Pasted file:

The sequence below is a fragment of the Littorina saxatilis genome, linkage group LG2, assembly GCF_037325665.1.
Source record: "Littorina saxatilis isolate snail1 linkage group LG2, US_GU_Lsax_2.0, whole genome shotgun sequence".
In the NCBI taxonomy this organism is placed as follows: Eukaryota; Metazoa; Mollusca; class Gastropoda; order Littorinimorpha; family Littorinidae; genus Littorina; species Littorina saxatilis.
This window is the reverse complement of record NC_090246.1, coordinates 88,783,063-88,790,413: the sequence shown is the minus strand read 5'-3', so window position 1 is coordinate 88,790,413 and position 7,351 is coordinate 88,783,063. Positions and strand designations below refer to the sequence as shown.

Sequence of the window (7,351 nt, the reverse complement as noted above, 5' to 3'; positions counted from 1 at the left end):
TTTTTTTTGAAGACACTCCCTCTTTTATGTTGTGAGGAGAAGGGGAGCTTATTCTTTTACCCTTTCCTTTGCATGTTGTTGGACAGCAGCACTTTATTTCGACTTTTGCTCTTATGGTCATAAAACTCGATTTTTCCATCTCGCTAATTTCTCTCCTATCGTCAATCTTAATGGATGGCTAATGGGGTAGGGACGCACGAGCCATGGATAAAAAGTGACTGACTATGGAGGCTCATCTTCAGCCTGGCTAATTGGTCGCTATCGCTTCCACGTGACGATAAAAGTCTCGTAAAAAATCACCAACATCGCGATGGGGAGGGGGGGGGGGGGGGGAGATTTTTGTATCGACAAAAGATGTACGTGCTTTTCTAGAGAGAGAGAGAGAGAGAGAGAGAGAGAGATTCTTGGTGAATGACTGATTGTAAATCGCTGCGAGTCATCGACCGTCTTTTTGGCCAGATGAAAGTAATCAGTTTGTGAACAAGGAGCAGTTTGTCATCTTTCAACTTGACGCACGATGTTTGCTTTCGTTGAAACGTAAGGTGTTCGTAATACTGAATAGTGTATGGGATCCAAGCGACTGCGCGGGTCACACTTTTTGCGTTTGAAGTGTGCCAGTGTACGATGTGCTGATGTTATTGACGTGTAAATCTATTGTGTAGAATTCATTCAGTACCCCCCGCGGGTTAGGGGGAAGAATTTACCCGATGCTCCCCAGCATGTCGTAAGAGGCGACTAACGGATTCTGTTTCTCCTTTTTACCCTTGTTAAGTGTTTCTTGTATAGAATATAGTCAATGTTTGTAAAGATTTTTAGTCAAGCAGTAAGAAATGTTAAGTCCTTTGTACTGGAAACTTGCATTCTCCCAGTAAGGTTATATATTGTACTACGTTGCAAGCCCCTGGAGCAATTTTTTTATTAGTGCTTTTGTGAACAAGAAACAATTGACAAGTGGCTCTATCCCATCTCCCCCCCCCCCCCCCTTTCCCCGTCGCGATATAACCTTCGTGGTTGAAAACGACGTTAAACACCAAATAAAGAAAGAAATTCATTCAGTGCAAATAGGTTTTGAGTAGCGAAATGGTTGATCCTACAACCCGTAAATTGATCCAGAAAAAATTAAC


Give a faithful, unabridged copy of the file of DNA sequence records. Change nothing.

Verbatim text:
The sequence below is a fragment of the Littorina saxatilis genome, linkage group LG2, assembly GCF_037325665.1.
Source record: "Littorina saxatilis isolate snail1 linkage group LG2, US_GU_Lsax_2.0, whole genome shotgun sequence".
In the NCBI taxonomy this organism is placed as follows: Eukaryota; Metazoa; Mollusca; class Gastropoda; order Littorinimorpha; family Littorinidae; genus Littorina; species Littorina saxatilis.
This window is the reverse complement of record NC_090246.1, coordinates 88,783,063-88,790,413: the sequence shown is the minus strand read 5'-3', so window position 1 is coordinate 88,790,413 and position 7,351 is coordinate 88,783,063. Positions and strand designations below refer to the sequence as shown.

Sequence of the window (7,351 nt, the reverse complement as noted above, 5' to 3'; positions counted from 1 at the left end):
TTTTTTTTGAAGACACTCCCTCTTTTATGTTGTGAGGAGAAGGGGAGCTTATTCTTTTACCCTTTCCTTTGCATGTTGTTGGACAGCAGCACTTTATTTCGACTTTTGCTCTTATGGTCATAAAACTCGATTTTTCCATCTCGCTAATTTCTCTCCTATCGTCAATCTTAATGGATGGCTAATGGGGTAGGGACGCACGAGCCATGGATAAAAAGTGACTGACTATGGAGGCTCATCTTCAGCCTGGCTAATTGGTCGCTATCGCTTCCACGTGACGATAAAAGTCTCGTAAAAAATCACCAACATCGCGATGGGGAGGGGGGGGGGGGGGGGAGATTTTTGTATCGACAAAAGATGTACGTGCTTTTCTAGAGAGAGAGAGAGAGAGAGAGAGAGAGAGATTCTTGGTGAATGACTGATTGTAAATCGCTGCGAGTCATCGACCGTCTTTTTGGCCAGATGAAAGTAATCAGTTTGTGAACAAGGAGCAGTTTGTCATCTTTCAACTTGACGCACGATGTTTGCTTTCGTTGAAACGTAAGGTGTTCGTAATACTGAATAGTGTATGGGATCCAAGCGACTGCGCGGGTCACACTTTTTGCGTTTGAAGTGTGCCAGTGTACGATGTGCTGATGTTATTGACGTGTAAATCTATTGTGTAGAATTCATTCAGTACCCCCCGCGGGTTAGGGGGAAGAATTTACCCGATGCTCCCCAGCATGTCGTAAGAGGCGACTAACGGATTCTGTTTCTCCTTTTTACCCTTGTTAAGTGTTTCTTGTATAGAATATAGTCAATGTTTGTAAAGATTTTTAGTCAAGCAGTAAGAAATGTTAAGTCCTTTGTACTGGAAACTTGCATTCTCCCAGTAAGGTTATATATTGTACTACGTTGCAAGCCCCTGGAGCAATTTTTTTATTAGTGCTTTTGTGAACAAGAAACAATTGACAAGTGGCTCTATCCCATCTCCCCCCCCCCCCCCCTTTCCCCGTCGCGATATAACCTTCGTGGTTGAAAACGACGTTAAACACCAAATAAAGAAAGAAATTCATTCAGTGCAAATAGGTTTTGAGTAGCGAAATGGTTGATCCTACAACCCGTAAATTGATCCAGAAAAAATTAAC